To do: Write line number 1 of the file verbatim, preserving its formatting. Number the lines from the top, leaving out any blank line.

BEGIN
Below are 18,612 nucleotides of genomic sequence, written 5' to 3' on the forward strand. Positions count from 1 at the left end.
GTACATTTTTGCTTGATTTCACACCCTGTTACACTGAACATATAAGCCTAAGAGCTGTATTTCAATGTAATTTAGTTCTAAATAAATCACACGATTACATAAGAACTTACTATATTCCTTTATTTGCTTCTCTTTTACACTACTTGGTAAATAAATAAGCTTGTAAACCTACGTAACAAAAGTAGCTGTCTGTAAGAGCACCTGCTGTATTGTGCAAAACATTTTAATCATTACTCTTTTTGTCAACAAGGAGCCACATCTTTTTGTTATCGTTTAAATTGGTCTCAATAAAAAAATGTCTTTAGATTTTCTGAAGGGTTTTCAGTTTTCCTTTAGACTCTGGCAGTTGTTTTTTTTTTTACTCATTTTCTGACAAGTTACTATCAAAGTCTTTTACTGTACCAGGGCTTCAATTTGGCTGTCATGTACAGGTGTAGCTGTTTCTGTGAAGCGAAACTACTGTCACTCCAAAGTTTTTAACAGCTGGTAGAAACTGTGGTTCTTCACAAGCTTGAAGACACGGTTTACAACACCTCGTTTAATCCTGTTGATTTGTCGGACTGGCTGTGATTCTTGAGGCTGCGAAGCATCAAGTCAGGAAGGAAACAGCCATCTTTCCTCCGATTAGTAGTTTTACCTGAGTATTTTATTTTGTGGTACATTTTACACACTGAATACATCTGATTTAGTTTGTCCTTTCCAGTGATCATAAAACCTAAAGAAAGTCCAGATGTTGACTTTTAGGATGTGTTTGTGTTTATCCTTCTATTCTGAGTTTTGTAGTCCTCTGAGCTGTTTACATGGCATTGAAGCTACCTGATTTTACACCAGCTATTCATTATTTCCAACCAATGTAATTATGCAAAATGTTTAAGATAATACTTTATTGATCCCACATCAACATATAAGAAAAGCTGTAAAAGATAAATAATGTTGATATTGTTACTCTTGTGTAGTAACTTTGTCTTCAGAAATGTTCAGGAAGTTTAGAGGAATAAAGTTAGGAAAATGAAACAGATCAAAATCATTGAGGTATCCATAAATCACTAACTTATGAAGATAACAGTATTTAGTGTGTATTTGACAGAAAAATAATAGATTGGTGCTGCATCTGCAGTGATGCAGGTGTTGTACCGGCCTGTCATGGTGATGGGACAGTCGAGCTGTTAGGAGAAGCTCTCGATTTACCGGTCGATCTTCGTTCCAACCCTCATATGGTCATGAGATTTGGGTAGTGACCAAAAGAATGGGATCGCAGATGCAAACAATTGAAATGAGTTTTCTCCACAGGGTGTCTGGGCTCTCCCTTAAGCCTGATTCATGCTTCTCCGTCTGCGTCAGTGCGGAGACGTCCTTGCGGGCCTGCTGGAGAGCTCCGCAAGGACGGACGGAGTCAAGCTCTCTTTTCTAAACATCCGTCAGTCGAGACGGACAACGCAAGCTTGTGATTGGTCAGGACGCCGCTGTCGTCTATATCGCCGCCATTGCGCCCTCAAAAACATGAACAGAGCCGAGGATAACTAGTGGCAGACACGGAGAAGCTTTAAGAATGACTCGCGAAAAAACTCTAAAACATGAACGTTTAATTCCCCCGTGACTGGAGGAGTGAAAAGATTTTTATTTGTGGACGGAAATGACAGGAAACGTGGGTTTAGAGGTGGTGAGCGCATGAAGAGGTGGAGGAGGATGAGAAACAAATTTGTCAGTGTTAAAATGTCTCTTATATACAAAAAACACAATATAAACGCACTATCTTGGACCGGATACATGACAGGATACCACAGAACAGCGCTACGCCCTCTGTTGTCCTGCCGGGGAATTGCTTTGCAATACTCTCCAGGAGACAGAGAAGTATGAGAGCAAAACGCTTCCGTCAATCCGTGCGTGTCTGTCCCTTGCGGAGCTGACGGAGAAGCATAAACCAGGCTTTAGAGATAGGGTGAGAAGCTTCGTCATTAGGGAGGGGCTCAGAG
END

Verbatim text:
Below are 18,612 nucleotides of genomic sequence, written 5' to 3' on the forward strand. Positions count from 1 at the left end.